Part of what makes The Walking Dead such a good show is the heavy involvement of Robert Kirkman, the lead author for the comics. He's stated that the show provides an opportunity to write characters differently, and give characters he'd maybe killed off in the comics a second chance. It's not just characters though, as the television show format provides many opportunities for The Walking Dead to shine. With that said, here's some "stuff and thangs" I believe the show has done better than the comics.
Spoilers for both the television show and the comic book series are included throughout.
5 - Carol Peletier and Daryl Dixon
"I ain't nobody's bitch." - Daryl DixonHere's an example of two fan favourite characters that were either completely different in the comic or did not exist all together. Surprising as it may seem, neither of the Dixon brothers featured in Kirkman's comic books. The role of right-hand man went to Tyreese and then Abraham, and Carol was just an insane woman with little development, killing herself at the prison.
Within the realms of television, however, Carol has become something of a badass, and Daryl has arguably the largest fanbase out of any of the characters on the show. The reason these two rank so far down, however, is due to the spotlight always being shone in their direction. Many characters have gone through dry spells of development whilst Carol and Daryl continue to have it shovelled their way. Both characters are great, that much is indisputable, but perhaps without them Andrea and Tyreese would have been better off. It's still a case of Kirkman rewriting characters and making them stronger though, hence their appearance on the list.
4 - Morgan's Return
"We can all change... it's all a circle." - Morgan JonesAh, Morgan. You will forever be one of my favourite characters in AMCs "The Walking Dead". A man filled with development episodes, an fascinating character arc and now a prominent role within the group, Morgan is certainly one of the more interesting characters on the show. Not so in the comics however.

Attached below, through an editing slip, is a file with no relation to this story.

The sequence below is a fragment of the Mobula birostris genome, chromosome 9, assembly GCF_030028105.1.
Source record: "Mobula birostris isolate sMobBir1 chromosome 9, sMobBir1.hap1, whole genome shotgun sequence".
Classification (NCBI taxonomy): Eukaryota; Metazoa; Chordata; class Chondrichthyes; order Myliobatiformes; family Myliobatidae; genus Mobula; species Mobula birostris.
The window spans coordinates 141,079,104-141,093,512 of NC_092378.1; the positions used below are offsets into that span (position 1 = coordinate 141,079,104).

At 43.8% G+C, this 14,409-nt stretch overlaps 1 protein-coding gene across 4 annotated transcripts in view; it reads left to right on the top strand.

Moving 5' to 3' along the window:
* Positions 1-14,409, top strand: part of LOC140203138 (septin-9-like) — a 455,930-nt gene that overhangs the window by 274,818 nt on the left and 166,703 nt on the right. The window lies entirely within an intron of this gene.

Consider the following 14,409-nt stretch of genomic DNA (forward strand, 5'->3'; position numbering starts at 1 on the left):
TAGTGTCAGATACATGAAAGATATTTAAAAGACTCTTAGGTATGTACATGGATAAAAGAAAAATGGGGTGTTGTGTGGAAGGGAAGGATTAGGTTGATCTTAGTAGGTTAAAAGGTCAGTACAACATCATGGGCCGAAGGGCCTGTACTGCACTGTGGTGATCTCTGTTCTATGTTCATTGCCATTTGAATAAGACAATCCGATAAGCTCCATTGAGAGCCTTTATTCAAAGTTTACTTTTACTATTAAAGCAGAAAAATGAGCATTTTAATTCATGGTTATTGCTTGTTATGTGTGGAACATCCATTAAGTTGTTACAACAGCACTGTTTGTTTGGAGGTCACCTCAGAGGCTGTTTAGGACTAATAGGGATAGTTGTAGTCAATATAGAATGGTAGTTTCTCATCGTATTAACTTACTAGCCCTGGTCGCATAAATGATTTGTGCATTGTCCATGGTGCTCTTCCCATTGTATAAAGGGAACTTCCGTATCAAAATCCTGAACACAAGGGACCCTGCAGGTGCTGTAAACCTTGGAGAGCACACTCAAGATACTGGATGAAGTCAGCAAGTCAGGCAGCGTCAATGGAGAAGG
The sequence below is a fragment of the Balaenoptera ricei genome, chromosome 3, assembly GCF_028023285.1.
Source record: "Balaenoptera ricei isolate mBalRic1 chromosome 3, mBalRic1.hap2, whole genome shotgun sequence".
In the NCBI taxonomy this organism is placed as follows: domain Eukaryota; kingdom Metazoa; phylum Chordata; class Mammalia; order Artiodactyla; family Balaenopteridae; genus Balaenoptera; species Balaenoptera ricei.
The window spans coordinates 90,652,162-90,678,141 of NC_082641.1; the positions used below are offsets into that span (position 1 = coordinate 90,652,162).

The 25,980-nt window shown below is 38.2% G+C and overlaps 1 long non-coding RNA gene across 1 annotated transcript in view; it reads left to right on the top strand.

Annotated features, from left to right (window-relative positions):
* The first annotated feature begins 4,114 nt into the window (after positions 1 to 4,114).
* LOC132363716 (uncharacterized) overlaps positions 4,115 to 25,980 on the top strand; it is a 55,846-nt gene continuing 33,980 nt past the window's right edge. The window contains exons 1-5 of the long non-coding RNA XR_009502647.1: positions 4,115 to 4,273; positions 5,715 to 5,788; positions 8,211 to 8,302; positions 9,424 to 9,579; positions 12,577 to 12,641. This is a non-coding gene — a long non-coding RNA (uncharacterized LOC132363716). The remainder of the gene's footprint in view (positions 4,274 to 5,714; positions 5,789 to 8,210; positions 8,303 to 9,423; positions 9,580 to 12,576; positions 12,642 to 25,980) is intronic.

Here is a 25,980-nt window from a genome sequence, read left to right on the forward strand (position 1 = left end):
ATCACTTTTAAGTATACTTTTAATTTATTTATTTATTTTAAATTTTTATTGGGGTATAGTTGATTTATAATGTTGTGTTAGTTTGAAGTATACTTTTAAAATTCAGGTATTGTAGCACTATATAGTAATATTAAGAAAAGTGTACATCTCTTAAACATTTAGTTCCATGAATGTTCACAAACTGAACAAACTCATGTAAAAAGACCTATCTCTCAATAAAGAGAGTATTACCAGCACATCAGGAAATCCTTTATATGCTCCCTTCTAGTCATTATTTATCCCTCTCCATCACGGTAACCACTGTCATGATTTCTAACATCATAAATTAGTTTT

Rescued from his insanity by Rick, Abraham and Carl, Morgan rejoins the group after the fall of the prison. Never going through his shift from deranged killer to pacifist before being killed when the hoard attacks Alexandria, the character falls slightly flat and doesn't carry much impact. The return of Morgan Jones was presented far better in the show - the death of his son triggering his descent into madness, finally finding himself again thanks to Eastman and then returning to the world to find Rick Grimes. Morgan has become a character with so much going for him and there's still room for more development, all factors he was lacking in the comics.
3 - The Greene Family
"Now I can make these people feel better and hang on a little bit longer. I can save lives. That's reason enough to risk mine." - Hershel GreeneIn the comic series, the story that takes place at Hershel Greene's farm feels very much like the B-movie zombie flicks we desperately try to avoid. Hershel loses three children (he has a lot of them in the comics) almost as soon as the group arrive, and loses yet another three at the prison. Hershel himself dies unceremoniously when the Governor attacks, leaving only Maggie to represent the family. It all feels very rushed, something the show did not.